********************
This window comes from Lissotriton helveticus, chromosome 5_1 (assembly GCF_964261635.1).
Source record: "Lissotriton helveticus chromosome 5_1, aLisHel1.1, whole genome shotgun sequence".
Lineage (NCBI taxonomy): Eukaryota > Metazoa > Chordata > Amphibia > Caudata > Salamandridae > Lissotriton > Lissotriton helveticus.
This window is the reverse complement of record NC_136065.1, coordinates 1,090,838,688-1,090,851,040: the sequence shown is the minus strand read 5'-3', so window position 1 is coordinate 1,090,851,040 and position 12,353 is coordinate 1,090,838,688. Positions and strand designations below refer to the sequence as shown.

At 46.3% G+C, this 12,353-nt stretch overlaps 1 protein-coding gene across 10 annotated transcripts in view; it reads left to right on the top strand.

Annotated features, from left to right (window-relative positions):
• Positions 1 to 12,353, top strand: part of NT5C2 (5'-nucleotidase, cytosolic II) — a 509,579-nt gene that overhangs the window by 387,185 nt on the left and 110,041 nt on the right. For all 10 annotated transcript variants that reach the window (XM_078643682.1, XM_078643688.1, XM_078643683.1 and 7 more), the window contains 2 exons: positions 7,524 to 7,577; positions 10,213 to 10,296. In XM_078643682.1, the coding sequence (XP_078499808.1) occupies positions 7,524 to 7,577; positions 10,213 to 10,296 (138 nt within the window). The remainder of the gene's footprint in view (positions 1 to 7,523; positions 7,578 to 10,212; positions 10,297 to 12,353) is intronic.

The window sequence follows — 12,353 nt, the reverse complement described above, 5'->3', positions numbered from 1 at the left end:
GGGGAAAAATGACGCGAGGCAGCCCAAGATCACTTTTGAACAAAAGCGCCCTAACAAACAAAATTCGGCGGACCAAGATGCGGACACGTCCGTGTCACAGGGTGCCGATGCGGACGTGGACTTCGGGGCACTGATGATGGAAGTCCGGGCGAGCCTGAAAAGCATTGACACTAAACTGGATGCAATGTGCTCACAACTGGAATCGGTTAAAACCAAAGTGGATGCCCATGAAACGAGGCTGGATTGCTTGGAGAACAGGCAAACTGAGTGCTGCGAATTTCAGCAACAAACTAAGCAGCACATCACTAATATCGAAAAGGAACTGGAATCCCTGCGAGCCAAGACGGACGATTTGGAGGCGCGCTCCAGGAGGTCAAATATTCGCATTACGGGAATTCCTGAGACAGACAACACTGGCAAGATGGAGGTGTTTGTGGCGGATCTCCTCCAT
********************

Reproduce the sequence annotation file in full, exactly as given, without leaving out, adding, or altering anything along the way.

This window comes from Lissotriton helveticus, chromosome 5_1 (assembly GCF_964261635.1).
Source record: "Lissotriton helveticus chromosome 5_1, aLisHel1.1, whole genome shotgun sequence".
Lineage (NCBI taxonomy): Eukaryota > Metazoa > Chordata > Amphibia > Caudata > Salamandridae > Lissotriton > Lissotriton helveticus.
This window is the reverse complement of record NC_136065.1, coordinates 1,090,838,688-1,090,851,040: the sequence shown is the minus strand read 5'-3', so window position 1 is coordinate 1,090,851,040 and position 12,353 is coordinate 1,090,838,688. Positions and strand designations below refer to the sequence as shown.

At 46.3% G+C, this 12,353-nt stretch overlaps 1 protein-coding gene across 10 annotated transcripts in view; it reads left to right on the top strand.

Annotated features, from left to right (window-relative positions):
• Positions 1 to 12,353, top strand: part of NT5C2 (5'-nucleotidase, cytosolic II) — a 509,579-nt gene that overhangs the window by 387,185 nt on the left and 110,041 nt on the right. For all 10 annotated transcript variants that reach the window (XM_078643682.1, XM_078643688.1, XM_078643683.1 and 7 more), the window contains 2 exons: positions 7,524 to 7,577; positions 10,213 to 10,296. In XM_078643682.1, the coding sequence (XP_078499808.1) occupies positions 7,524 to 7,577; positions 10,213 to 10,296 (138 nt within the window). The remainder of the gene's footprint in view (positions 1 to 7,523; positions 7,578 to 10,212; positions 10,297 to 12,353) is intronic.

The window sequence follows — 12,353 nt, the reverse complement described above, 5'->3', positions numbered from 1 at the left end:
GGGGAAAAATGACGCGAGGCAGCCCAAGATCACTTTTGAACAAAAGCGCCCTAACAAACAAAATTCGGCGGACCAAGATGCGGACACGTCCGTGTCACAGGGTGCCGATGCGGACGTGGACTTCGGGGCACTGATGATGGAAGTCCGGGCGAGCCTGAAAAGCATTGACACTAAACTGGATGCAATGTGCTCACAACTGGAATCGGTTAAAACCAAAGTGGATGCCCATGAAACGAGGCTGGATTGCTTGGAGAACAGGCAAACTGAGTGCTGCGAATTTCAGCAACAAACTAAGCAGCACATCACTAATATCGAAAAGGAACTGGAATCCCTGCGAGCCAAGACGGACGATTTGGAGGCGCGCTCCAGGAGGTCAAATATTCGCATTACGGGAATTCCTGAGACAGACAACACTGGCAAGATGGAGGTGTTTGTGGCGGATCTCCTCCAT